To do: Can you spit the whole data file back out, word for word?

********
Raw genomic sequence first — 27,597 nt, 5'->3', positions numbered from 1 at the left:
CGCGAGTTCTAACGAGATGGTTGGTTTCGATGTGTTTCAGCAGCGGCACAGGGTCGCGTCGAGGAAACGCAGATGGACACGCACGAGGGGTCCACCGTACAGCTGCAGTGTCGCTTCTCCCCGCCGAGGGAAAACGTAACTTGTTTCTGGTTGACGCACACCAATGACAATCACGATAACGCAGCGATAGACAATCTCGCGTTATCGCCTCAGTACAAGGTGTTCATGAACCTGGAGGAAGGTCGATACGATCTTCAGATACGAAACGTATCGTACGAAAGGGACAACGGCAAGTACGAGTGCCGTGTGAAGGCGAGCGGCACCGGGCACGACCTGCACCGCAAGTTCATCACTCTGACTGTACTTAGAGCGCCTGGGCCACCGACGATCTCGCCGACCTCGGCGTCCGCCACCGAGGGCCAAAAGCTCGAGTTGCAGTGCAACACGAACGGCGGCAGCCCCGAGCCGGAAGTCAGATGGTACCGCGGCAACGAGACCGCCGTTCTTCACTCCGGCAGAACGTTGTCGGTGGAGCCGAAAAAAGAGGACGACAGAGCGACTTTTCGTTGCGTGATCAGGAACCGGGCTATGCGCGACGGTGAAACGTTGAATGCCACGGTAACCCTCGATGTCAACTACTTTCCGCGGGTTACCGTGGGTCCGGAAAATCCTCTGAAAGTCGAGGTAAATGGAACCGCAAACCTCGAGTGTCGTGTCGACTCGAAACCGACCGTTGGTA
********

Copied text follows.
Raw genomic sequence first — 27,597 nt, 5'->3', positions numbered from 1 at the left:
CGCGAGTTCTAACGAGATGGTTGGTTTCGATGTGTTTCAGCAGCGGCACAGGGTCGCGTCGAGGAAACGCAGATGGACACGCACGAGGGGTCCACCGTACAGCTGCAGTGTCGCTTCTCCCCGCCGAGGGAAAACGTAACTTGTTTCTGGTTGACGCACACCAATGACAATCACGATAACGCAGCGATAGACAATCTCGCGTTATCGCCTCAGTACAAGGTGTTCATGAACCTGGAGGAAGGTCGATACGATCTTCAGATACGAAACGTATCGTACGAAAGGGACAACGGCAAGTACGAGTGCCGTGTGAAGGCGAGCGGCACCGGGCACGACCTGCACCGCAAGTTCATCACTCTGACTGTACTTAGAGCGCCTGGGCCACCGACGATCTCGCCGACCTCGGCGTCCGCCACCGAGGGCCAAAAGCTCGAGTTGCAGTGCAACACGAACGGCGGCAGCCCCGAGCCGGAAGTCAGATGGTACCGCGGCAACGAGACCGCCGTTCTTCACTCCGGCAGAACGTTGTCGGTGGAGCCGAAAAAAGAGGACGACAGAGCGACTTTTCGTTGCGTGATCAGGAACCGGGCTATGCGCGACGGTGAAACGTTGAATGCCACGGTAACCCTCGATGTCAACTACTTTCCGCGGGTTACCGTGGGTCCGGAAAATCCTCTGAAAGTCGAGGTAAATGGAACCGCAAACCTCGAGTGTCGTGTCGACTCGAAACCGACCGTTGGTA